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APWU News Bulletins

Pay Raise Set for Nov. 16

11/01/2013 - APWU-represented postal employees will receive an increase in their annual salaries effective Nov. 16, which will be reflected in paychecks dated Dec. 6. The increase will apply to employees covered by the APWU-USPS 2010-2015 Collective Bargaining Agreement.

Beginning Nov. 16, career employees will receive an increase of 1.5 percent of the salary that was in place on the effective date of the agreement. PSEs (who are not eligible for cost-of-living increases) will receive a raise of 2.5 percent.

The increase marks the third pay raise for career employees this year. Cost-of-Living Adjustments totaling more than $1,100 dollars were implemented in September and March. The upcoming raise and cost-of-living adjustments were negotiated during bargaining in 2010 and 2011 for the 2010-2015 contract.

Under the terms of the APWU Constitution, an across-the- board contractual salary increase results in a small dues adjustment. Dues for career employees will be increased by 57 cents per pay period, with 38 cents going to locals and state organizations and 19 cents going to the national union.

Dues for PSEs will be increased by 35 cents per pay period, with 23 cents going to locals and states and 12 cents going to the national union. Updated pay scales were included in the November-December edition of The American Postal Worker magazine. Click here to view the new pay scales.


Clerks in Small Offices to Receive Back Pay if Supervisors Worked in Excess of Contractual Limits

In a decision issued Oct. 16, Arbitrator Shyam Das ruled that APWU members are entitled to retroactive pay for time postmasters or supervisors performed craft duties in excess of limits outlined in the contract.

“This decision is an important victory for the APWU,” said Director of Industrial Relations Mike Morris. “We have fought long and hard to protect jobs and increase work hours for clerks, especially in small offices. This decision will result in back pay for employees who were denied work opportunities as a result of contract violations.” President Cliff Guffey also praised the ruling. “This is one more example of the union working for you,” he said.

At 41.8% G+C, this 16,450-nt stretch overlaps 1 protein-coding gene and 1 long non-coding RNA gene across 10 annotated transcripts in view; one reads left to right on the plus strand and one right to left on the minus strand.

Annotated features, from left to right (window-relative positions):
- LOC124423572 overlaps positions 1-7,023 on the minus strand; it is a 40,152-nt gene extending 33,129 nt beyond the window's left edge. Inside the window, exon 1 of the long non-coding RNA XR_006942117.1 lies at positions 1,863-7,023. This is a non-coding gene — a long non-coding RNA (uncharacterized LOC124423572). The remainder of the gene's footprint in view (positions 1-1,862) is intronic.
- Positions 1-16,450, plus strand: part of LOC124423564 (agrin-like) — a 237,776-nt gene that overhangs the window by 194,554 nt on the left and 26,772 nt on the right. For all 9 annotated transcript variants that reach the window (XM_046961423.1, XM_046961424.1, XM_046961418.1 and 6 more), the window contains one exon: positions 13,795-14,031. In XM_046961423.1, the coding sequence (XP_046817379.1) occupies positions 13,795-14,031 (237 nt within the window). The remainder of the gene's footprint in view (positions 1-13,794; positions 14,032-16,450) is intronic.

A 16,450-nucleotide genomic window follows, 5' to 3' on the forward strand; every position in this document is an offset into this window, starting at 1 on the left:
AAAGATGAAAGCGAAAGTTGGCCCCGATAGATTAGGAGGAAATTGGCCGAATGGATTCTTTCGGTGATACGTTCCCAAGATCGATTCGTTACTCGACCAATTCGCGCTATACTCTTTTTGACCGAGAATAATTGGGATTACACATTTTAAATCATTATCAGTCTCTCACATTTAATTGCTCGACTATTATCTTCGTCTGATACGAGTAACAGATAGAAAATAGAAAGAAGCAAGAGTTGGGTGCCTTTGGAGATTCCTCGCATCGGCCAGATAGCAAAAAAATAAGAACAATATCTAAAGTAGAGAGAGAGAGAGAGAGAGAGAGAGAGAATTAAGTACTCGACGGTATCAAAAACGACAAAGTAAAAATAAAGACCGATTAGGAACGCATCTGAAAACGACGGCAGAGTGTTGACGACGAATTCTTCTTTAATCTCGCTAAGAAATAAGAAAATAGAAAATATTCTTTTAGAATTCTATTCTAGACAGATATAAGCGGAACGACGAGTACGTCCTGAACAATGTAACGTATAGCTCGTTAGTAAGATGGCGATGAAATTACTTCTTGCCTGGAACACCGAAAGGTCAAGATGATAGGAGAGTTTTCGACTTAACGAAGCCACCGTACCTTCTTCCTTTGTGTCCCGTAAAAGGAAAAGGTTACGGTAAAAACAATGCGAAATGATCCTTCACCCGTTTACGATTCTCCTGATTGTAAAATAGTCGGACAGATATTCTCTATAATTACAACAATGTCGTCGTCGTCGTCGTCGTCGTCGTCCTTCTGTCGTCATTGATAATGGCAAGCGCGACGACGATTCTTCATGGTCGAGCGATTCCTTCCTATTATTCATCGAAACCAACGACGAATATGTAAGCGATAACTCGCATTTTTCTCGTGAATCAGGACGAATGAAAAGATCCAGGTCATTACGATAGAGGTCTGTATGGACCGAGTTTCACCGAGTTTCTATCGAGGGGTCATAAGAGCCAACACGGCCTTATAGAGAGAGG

The dispute arose when the APWU sought a monetary remedy for contract violations that occurred between May 23, 2011, when the contract was signed, and March 29, 2013, when Arbitrator Das sustained a related grievance. In the March decision, Das agreed with the union’s interpretation of the so-called “Global Settlement,” which is part of the 2010-2015 contract. The Global Settlement stipulates that postmasters may perform up to 15 hours per week in Level 18 post offices and up to 25 Hours in Level 15 and Level 16 offices.

Das agreed with the union’s interpretation of the Global Settlement, ruling that all time postmasters or supervisors spend staffing a window must be counted toward the limits. In the absence of a clerk, all time a window is open must be counted, regardless of what other duties they may perform during that period, he said.

Following the March award, the APWU and management were unable to agree on the appropriate remedy for the violations that had already occurred.

At the hearing on the remedy, the USPS argued against a retroactive monetary award, claiming that no actual contract violations had been established.

Once again, Arbitrator Das rejected management’s position, noting that during the period in question “the union and the employees it represents did not get the benefit of its bargain with the Postal Service.”

The union asked the arbitrator to instruct management to provide the APWU with documentation necessary to establish that violations occurred. Das ordered the USPS to provide the records within 90 days of the award.